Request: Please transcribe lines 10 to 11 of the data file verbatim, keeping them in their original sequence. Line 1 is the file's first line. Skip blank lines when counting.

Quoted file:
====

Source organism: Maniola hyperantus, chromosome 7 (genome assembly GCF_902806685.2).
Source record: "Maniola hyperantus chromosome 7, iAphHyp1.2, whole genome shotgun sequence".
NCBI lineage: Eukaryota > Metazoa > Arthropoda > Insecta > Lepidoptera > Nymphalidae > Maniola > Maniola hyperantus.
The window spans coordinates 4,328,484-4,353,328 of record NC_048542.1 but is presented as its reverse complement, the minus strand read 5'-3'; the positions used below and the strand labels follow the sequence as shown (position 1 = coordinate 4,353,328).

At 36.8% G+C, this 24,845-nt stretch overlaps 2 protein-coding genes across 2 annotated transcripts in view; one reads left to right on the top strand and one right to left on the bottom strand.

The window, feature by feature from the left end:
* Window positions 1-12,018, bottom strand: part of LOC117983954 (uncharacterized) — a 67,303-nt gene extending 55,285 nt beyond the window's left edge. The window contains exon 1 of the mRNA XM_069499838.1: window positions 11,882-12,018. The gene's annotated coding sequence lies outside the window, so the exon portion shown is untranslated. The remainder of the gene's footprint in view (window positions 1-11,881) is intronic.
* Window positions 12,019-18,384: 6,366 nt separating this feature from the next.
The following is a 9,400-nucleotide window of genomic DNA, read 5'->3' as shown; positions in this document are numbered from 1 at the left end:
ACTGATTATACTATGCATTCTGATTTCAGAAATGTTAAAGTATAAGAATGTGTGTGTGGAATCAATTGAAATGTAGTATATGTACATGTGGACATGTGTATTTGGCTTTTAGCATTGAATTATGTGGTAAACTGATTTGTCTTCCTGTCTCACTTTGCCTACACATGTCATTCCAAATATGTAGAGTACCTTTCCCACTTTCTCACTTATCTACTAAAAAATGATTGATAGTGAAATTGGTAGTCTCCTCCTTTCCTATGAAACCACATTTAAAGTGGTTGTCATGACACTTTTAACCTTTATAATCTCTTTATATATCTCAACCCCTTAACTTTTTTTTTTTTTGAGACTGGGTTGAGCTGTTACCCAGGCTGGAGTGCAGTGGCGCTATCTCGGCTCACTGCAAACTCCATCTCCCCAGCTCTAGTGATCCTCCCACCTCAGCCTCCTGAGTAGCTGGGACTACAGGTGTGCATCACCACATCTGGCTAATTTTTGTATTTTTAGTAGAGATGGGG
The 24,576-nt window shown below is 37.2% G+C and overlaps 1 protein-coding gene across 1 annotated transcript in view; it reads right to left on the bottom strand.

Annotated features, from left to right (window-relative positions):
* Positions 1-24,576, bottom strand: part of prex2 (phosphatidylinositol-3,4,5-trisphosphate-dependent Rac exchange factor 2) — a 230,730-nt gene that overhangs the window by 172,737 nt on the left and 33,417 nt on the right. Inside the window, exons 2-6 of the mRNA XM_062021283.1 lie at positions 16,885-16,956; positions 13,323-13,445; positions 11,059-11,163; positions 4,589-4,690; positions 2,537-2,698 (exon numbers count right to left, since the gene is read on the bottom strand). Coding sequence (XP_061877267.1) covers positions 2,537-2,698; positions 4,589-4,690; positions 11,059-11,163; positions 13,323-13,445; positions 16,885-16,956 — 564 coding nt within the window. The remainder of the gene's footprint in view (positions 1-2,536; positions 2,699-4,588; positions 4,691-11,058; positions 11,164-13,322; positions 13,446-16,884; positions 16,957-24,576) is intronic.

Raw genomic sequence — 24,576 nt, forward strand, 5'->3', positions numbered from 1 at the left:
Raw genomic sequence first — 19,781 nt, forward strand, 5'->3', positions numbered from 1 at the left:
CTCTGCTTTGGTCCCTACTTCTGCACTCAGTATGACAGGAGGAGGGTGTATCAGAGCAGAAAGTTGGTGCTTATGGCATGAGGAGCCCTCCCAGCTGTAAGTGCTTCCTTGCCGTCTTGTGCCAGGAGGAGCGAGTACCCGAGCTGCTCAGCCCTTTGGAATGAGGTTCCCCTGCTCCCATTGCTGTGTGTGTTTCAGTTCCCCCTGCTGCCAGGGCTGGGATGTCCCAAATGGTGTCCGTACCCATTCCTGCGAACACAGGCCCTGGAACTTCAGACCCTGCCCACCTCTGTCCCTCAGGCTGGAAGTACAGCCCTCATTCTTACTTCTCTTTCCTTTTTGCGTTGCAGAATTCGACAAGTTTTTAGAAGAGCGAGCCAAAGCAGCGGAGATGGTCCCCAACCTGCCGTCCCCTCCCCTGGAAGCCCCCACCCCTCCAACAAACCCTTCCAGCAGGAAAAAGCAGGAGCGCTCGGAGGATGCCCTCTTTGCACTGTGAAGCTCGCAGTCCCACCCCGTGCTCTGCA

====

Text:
ACTGATTATACTATGCATTCTGATTTCAGAAATGTTAAAGTATAAGAATGTGTGTGTGGAATCAATTGAAATGTAGTATATGTACATGTGGACATGTGTATTTGGCTTTTAGCATTGAATTATGTGGTAAACTGATTTGTCTTCCTGTCTCACTTTGCCTACACATGTCATTCCAAATATGTAGAGTACCTTTCCCACTTTCTCACTTATCTACTAAAAAATGATTGATAGTGAAATTGGTAGTCTCCTCCTTTCCTATGAAACCACATTTAAAGTGGTTGTCATGACACTTTTAACCTTTATAATCTCTTTATATATCTCAACCCCTTAACTTTTTTTTTTTTTGAGACTGGGTTGAGCTGTTACCCAGGCTGGAGTGCAGTGGCGCTATCTCGGCTCACTGCAAACTCCATCTCCCCAGCTCTAGTGATCCTCCCACCTCAGCCTCCTGAGTAGCTGGGACTACAGGTGTGCATCACCACATCTGGCTAATTTTTGTATTTTTAGTAGAGATGGGG
The 24,576-nt window shown below is 37.2% G+C and overlaps 1 protein-coding gene across 1 annotated transcript in view; it reads right to left on the bottom strand.